It is an especial advantage of our invention that a device and method is provided for the subcutaneous administration of hormone-like materials to poultry whereby the hormone effect can be maintained for any desired period of time and after which time any residual material is easily removed.

The present invention is particularly well suited for the subcutaneous adiministration of hormones and hormone-like materials. In this connection, it is suited for the administration of any of the naturally occurring hormone materials or any of the synthetic organic compounds having a hormone-like action. Included among such hormone materials are estrone, estradiol, progesterone, testosterone, gonadotropic hormones, lactogenic hormones, diethylstilbestrol, hexestrol, 2,4-di(p hydroxyphenyl) -3-ethylhexane and the like.

The present invention can also be used for the subcutaneous administration of chemotherapeutic agents including the various sulfonamides, penicillin, streptomycin and the like. Similarly, the present invention can be used for the subcutaneous administration of arsenicals, organic bismuth I compounds and other antiluetics.

It is evident from the foregoing that our invention is adapted for the subcutaneous administration of any medicament wherein a continuous therapeutic effect is desired and wherein for any M, reason the medicament might need to be removed.

In order that the invention may be clearly understood, reference is made to the accompanying drawings, in which:

Figure 1 is a perspective view of our device.

Figure 2 is a plan view of the device of Figure 1 secured to the skin as when in use.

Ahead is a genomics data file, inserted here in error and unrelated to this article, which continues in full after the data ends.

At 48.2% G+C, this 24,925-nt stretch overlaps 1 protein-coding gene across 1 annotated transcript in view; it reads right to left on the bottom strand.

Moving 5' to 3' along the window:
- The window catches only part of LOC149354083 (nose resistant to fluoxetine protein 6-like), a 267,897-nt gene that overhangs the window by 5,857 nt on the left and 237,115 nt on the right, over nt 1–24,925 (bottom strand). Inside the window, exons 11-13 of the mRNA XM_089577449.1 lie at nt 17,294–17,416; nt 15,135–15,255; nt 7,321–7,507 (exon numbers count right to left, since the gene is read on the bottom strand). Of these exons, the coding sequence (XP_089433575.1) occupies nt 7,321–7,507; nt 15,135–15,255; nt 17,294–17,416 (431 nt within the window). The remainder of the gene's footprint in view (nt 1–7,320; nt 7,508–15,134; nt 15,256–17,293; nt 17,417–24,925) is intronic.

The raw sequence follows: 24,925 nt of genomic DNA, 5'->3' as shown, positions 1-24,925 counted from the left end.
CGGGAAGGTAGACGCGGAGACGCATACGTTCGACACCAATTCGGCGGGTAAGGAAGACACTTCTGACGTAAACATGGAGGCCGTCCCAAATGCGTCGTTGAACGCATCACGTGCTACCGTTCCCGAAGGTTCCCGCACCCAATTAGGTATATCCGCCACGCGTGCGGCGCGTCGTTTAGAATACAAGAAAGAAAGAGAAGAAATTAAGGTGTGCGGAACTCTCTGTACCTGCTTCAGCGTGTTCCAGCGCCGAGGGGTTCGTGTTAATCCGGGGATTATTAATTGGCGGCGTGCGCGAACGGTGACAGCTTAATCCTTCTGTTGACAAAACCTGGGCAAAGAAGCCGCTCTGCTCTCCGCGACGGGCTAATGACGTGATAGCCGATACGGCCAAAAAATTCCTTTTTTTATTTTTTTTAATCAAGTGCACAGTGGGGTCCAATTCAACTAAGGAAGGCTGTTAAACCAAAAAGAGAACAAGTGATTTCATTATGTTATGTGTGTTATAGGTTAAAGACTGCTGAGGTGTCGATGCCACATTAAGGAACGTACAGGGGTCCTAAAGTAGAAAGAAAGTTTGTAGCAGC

portions I and 2 are such that either can be threaded into the eye of a needle (not shown), drawn through the skin A at the point B and out again at the point C. A lead shot 3 with a slit therein or similar clamping device is then placed on each of the ends in such a manner that the device is held in position. In lieu of the clamping means the cordlike ends can simply be tied together. After any desired period of time one of the clamps 3 can be removed and the device withdrawn by pulling on the opposite end. In operative position, as shown in Figure 2, it is seen that the drug adsorbed and/or held by the portion 4 presents a large surface area for absorption and that the residual drug will be withdrawn alqngwith the device.

As described herein, it is apparent that our invention comprises a device for the subcutaneous implantation of medicaments comprising a body having a woven area adapted to retain a solid medicament with a large proportion of the solid medicaments surface being exposed, a solid me-- dicament suitable for subcutaneous use retained by said woven area, said woven area tapering to cord-like ends adapted for introducing the medic ament retaining portion of the body subcutaneously, said cord-like ends adapted for fastening the body in position after introduction and also adapted for withdrawin the body. One of our preferred embodiments is a devioe for the Subcutaneous implantation of medicaments comprising a flexible body having a woven area adapted to retain a solid medicament with a large proportion of the said medicaments surface being exposed, a solid medicament suitable for subcutaneous use retained by said woven area, said woven area tapering to cord-like ends, at least one of said ends adapted to be threaded on a needle.